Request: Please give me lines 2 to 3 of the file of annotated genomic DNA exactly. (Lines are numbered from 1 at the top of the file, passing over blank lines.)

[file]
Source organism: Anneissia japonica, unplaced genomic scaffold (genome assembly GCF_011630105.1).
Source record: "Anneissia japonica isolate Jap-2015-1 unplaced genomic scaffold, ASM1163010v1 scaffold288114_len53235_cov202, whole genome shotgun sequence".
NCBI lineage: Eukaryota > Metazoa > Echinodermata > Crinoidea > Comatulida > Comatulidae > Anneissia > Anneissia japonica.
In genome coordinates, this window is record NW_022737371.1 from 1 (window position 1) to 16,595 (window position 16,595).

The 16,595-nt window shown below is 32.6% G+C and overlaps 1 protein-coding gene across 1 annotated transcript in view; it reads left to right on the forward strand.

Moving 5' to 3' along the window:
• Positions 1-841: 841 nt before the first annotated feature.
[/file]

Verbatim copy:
Source record: "Anneissia japonica isolate Jap-2015-1 unplaced genomic scaffold, ASM1163010v1 scaffold288114_len53235_cov202, whole genome shotgun sequence".
NCBI lineage: Eukaryota > Metazoa > Echinodermata > Crinoidea > Comatulida > Comatulidae > Anneissia > Anneissia japonica.